Woody was nervous. In fact, his voice sounded awkward and odd. He rubbed the back of his hand against his oily face then flipped his hand over and ran it through his short, spiked hair. “Well, sort of, you know, it’s my first time out here on my own. How long have you been here?”
“I’ve worked here for twenty years,” Maura replied, pointing to the gold, racy-looking GS on her one-piece, brown polyester uniform with the number 20 centered smack in the middle of it. “Best job I ever had,” she said. Woody saw her smile.
He ordered a coffee to go. He didn’t like coffee but figured it was about time he learned to get used to it. It was some kind of horrible birthday, but it was about time he got used to doing the things that everyone else did--to try to blend in. First, he had to wash his face. He left a dollar on the table, heading to the bathroom before he left.
Woody felt the April chill of the Massachusetts weather against his still-wet face as he exited the front door of the restaurant. After five strides he was grabbed and tossed to the ground by a kid who, he would learn later, was nicknamed Kayak Kenny. The kid looked sick, with a sort of greenish-yellow tint to him, which usually means the suffering and grinding of two or more vital organs. Kenny acted strangely excited as he yelled out urgently for someone with a name that sounded like “Cheating” or something. Woody grit his teeth as Kenny’s full body weight pressed on his back, his arm twisting at a weird angle, his other hand pushed down on his dark, spiked hair.
With his skull pressed against the blacktop, all he could see was a pair of plastic-looking black shoes in front of the cement curb from the sidewalk in front of Grand Slams. The shoes reminded him of the shoes a Ken doll wears. The man in the shoes, standing above him, finally spoke, “You didn’t forget to pay for that, did you, college boy?”
Woody tried to shake his head, but the weight of Kayak Kenny’s chest on the side of his own left him immobilized while his nose filled with the aroma of fried eggs and sickly sweet syrup roaring from the skin and rank clothes of Kenny. “Tell you what,” the man with cheap shoes said. “Come back in a few months and you can have a job for the summer. How does that sound, punk?’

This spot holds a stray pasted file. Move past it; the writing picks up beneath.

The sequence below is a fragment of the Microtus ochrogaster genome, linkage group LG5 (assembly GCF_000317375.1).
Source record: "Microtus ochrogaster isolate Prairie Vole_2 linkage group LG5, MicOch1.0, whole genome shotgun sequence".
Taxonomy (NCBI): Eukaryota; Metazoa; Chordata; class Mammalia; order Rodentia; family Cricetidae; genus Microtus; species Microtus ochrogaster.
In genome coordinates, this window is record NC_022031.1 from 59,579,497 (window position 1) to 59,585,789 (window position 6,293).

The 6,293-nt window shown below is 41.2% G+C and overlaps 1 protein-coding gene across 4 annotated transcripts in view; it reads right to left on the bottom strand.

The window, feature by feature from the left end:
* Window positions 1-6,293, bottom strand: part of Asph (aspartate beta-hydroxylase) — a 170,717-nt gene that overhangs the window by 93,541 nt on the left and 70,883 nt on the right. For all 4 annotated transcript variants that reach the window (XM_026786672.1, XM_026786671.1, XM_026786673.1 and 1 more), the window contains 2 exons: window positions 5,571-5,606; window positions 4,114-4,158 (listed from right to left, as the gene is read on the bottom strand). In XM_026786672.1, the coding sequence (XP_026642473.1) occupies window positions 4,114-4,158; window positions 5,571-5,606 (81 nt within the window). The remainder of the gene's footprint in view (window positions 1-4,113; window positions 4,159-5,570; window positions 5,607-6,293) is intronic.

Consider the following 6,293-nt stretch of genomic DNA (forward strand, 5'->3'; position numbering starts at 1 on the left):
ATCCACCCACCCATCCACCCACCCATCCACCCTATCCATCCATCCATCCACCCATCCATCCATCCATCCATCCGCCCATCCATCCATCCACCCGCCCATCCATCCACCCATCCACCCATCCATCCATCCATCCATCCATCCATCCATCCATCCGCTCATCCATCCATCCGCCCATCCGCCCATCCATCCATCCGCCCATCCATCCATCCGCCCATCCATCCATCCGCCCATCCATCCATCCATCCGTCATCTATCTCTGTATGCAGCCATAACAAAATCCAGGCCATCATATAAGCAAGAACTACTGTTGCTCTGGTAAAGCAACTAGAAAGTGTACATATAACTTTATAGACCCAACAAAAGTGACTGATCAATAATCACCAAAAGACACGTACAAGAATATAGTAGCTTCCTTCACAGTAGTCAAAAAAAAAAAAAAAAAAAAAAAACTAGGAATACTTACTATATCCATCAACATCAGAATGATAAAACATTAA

Woody hadn’t yet landed a summer job, and the spring semester had been rough on him, academically and financially. Without much thought about anything further, he opened his mouth and grunted out the word, “Yes,” while the bouquet of dish swill coming from Kenny caused him to dry heave.
* * *
The next day the skin on Woody’s face was raw, making it uncomfortable to the touch--which was new, since Woody always felt raw on the inside rather than the outside. It was that inner-tenderness that drove him toward the bottle and the need to experiment with other substances as he discovered the vast potpourri of kicks and tricks he depended on to change the way he felt. Despite the fact that Woody had been late to the game, not indulging in partying until much later than most kids his age, drinking made him feel warm and confident. Even if he was a little awkward, he no longer agonized over every conversation. Finally, he was granted relief from caring so much about how he was perceived, opting for playing the role of King Pig, amongst the garbage and slop.
Nights like last night reinforced how simple social interactions often went straight to hell when he was involved; how he failed at reading social cues; and how the rest of the world reacted to it. Yet somehow, amongst this inadequacy, Woodrow Wilson Geyser had landed a summer job.
2. Geyser’s Grand Slams Glossary
Bus Tub: Molded, sturdy plastic basin, with built-in side utensil